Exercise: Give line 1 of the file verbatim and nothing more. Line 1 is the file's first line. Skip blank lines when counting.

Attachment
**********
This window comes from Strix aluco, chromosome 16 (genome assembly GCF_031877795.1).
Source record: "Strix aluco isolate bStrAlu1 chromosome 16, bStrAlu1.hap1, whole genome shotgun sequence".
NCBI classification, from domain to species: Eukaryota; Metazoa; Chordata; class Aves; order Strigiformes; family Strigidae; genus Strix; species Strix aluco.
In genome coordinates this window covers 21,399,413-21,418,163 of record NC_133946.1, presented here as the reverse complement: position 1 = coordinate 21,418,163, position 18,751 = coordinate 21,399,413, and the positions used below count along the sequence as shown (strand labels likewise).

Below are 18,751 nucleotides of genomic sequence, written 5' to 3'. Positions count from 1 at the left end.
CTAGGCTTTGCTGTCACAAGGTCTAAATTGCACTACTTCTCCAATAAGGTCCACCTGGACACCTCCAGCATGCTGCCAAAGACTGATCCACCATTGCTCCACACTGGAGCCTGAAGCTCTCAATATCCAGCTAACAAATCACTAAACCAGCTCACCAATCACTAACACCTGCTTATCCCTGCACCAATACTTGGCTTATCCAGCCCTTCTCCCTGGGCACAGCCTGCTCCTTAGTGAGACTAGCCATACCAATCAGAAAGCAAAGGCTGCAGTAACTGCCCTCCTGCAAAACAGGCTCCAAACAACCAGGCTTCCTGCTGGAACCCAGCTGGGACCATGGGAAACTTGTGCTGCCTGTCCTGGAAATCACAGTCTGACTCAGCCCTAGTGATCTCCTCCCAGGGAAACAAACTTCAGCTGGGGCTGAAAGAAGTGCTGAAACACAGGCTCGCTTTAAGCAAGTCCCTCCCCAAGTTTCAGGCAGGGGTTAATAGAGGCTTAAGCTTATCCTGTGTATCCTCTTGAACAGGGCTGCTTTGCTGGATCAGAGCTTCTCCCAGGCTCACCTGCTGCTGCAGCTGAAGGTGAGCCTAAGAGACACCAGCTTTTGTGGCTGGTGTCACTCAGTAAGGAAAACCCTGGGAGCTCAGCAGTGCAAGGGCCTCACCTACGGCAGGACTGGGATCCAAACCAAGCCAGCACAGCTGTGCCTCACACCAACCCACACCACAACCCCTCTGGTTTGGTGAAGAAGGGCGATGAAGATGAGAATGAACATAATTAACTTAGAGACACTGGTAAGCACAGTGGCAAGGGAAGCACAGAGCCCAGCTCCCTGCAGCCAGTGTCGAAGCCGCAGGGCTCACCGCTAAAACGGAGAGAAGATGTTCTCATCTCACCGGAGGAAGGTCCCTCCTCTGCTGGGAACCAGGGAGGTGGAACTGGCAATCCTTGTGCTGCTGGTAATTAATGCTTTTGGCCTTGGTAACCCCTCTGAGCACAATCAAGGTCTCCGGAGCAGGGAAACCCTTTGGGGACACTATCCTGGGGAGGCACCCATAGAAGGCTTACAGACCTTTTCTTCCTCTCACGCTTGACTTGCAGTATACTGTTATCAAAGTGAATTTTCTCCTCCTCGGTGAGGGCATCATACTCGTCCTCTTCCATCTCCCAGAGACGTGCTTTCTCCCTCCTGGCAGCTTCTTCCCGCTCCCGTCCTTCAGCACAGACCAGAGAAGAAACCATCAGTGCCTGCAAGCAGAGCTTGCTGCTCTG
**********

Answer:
This window comes from Strix aluco, chromosome 16 (genome assembly GCF_031877795.1).